The life and times of David Ben-Gurion and Ariel Sharon, two prime ministers who define Israel.
In Jewish publishing, the Year of the Prime Minister continues. On the heels of Yehuda Avner’s exhaustive 2010 “The Prime Ministers: An Intimate Narrative of Israeli Leadership” (Toby Press), an insider’s look at the lives and careers of four world-stage Israelis, come two more profiles of Israeli prime ministers by authors who knew them well — in one case, a son; in the other, a longtime adviser and confidante.
Both of the new books — “Sharon: The Life of a Leader” by Gilad Sharon (Harper) and “Ben-Gurion: A Political Life. Shimon Peres in conversation with David Landau” (Nextbook) — share a trenchant, fluid writing style and an eye for the significant detail. And both are unabashedly subjective, in their attitude and their selection of material; though the authors include some illustrative quirks and foibles, they veer toward hagiography instead of dispassionate biography. But both books add to the understanding of the individuals they profile, and the time in which the two men lived.
Peres’ work, part of the Nextbook series of Jewish biographies, is far shorter, barely 200 pages minus its appendix; it’s a series of hand-picked anecdotes — growing out of conversations with veteran Israeli journalist David Landau, some of which are presented verbatim — rather than a fully fleshed-out story of a man whose story has been told countless times by other writers.
Peres speaks with unabashed admiration for Ben-Gurion, a fellow émigré from Eastern Europe, who frequently resigned from influence or threatened to, who gave young Peres responsibilities that may have overwhelmed an older politician-statesman. Ben-Gurion was, according to his onetime protégée, irreplaceable, a Levant Churchill.
Peres starts by calling his former mentor “a mythic figure ... a modern-day prophet ... visionary and pragmatic, steeped in Jewish history and yet forward looking and unsentimental ... our Washington and our Jefferson ... an emblem [of] the sort of leadership that the country so desperately needs,” and spends the rest of the book proving that his description is accurate.
Peres makes a good case — even in the milieu of pre-statehood Palestine, when the promise of the Promised Land attracted thousands of young, idealistic, zealous Zionists, Polish-born David Gruen stood out; his charisma and intuition usually outshone his that of his contemporaries.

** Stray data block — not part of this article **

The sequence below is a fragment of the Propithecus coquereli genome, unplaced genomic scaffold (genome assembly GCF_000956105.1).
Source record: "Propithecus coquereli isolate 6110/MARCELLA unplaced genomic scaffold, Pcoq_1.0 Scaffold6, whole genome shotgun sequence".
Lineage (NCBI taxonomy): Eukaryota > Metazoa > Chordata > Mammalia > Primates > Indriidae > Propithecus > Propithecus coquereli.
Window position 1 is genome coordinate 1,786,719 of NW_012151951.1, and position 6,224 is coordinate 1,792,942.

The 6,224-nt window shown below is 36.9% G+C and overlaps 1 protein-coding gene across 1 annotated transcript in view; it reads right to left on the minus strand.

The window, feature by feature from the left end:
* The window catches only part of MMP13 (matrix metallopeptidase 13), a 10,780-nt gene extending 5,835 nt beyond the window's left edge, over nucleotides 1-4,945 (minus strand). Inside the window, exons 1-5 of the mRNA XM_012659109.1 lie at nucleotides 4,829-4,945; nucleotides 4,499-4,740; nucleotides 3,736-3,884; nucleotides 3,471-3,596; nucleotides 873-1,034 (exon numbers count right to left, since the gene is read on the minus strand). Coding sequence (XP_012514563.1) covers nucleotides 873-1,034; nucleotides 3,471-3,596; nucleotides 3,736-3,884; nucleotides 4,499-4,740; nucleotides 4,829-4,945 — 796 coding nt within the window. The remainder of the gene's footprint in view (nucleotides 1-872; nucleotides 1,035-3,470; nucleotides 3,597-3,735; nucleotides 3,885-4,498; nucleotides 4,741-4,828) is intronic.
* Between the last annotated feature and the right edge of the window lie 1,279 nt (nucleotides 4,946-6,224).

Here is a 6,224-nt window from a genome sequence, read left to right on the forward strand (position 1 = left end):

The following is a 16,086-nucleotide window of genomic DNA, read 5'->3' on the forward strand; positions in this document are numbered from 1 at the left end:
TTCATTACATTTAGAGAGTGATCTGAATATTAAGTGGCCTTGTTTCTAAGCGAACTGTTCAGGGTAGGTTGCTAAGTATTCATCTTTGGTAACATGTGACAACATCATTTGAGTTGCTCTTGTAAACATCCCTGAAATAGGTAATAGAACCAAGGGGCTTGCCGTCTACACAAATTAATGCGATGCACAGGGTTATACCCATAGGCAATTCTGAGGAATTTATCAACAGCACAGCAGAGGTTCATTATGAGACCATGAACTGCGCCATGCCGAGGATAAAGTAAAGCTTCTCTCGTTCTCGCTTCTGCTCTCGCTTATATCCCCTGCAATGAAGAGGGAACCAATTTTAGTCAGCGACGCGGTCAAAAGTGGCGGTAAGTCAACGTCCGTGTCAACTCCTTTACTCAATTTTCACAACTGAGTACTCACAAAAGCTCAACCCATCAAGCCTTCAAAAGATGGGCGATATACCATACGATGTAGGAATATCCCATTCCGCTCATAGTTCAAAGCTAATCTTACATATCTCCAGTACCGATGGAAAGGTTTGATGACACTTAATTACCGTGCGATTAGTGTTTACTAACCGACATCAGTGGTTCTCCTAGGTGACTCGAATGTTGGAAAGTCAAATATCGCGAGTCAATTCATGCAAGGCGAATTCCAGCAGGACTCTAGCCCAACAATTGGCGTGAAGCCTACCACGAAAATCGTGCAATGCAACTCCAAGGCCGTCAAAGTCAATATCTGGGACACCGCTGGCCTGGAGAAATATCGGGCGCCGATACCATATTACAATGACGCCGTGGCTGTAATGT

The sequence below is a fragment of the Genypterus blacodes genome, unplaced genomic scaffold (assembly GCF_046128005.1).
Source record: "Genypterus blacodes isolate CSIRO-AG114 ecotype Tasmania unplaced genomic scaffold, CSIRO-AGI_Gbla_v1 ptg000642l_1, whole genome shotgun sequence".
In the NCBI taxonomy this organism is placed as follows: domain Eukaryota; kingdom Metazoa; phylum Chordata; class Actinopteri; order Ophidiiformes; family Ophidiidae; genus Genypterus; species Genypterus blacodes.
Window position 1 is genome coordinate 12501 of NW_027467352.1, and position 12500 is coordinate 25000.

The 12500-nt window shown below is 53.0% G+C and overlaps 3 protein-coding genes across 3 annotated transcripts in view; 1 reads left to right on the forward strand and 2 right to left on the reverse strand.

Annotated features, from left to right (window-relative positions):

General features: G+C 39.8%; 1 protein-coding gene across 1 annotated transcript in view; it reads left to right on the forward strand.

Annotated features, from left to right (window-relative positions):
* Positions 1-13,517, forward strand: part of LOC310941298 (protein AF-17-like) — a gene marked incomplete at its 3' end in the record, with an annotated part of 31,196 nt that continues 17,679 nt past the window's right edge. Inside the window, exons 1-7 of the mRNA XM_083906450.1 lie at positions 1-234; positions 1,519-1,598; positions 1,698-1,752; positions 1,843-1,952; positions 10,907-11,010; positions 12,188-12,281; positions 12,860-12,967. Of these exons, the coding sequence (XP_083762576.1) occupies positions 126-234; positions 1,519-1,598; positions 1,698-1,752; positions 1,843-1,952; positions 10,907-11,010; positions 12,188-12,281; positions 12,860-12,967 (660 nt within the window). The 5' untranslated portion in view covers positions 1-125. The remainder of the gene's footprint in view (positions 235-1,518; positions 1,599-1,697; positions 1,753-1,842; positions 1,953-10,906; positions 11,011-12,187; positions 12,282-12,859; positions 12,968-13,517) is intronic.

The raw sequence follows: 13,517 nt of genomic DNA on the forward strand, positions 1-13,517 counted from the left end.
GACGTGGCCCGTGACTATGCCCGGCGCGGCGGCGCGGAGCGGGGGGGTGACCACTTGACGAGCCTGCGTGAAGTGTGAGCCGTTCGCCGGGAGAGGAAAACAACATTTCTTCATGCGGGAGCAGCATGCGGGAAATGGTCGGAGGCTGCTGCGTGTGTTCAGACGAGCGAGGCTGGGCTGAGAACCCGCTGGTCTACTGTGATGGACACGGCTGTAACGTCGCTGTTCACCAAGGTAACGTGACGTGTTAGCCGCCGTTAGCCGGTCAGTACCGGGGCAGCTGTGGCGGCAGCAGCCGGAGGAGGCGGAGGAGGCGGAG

Ben-Gurion, Peres writes, quickly realized once he arrived in Palestine that far from being an empty country waiting to be populated by diaspora Jewry, the land was shared with Arabs who felt an equal attachment to the territory. “Ben-Gurion ... thought long and hard about the ‘Arab problem,’” he writes. “He understood how central it would be in the realization of Zionism’s goals. As early as 1921 he had warned against the illusion prevalent among some Zionists that ‘Eretz Yisrael is an empty country and we can do whatever we wish without taking into account its [extant non-Jewish] inhabitants.’”
In reflecting on Ben-Gurion’s posture toward the forebears of today’s Palestinians, with whom Peres has become a voice for reconciliation and the recipient of a Nobel Peace Prize, he paints his former boss in decidedly contemporary colors, praising both Ben-Gurion’s and his own political stance. “The Arabs of Palestine had the same right of self-determination as the Jews, Ben-Gurion maintained,” Peres writes. “We do not dream of denying them that right or diminishing it. We demand the same national autonomy for the Arabs as we demand for ourselves. But we do not accept their right to rule over the land ... They do not have the right to forbid it being built, to forbid the resurrection of its ruins, the development of its resources, the expansion of its cultivated areas, the advancement of its culture, the increase of its laboring settlements.”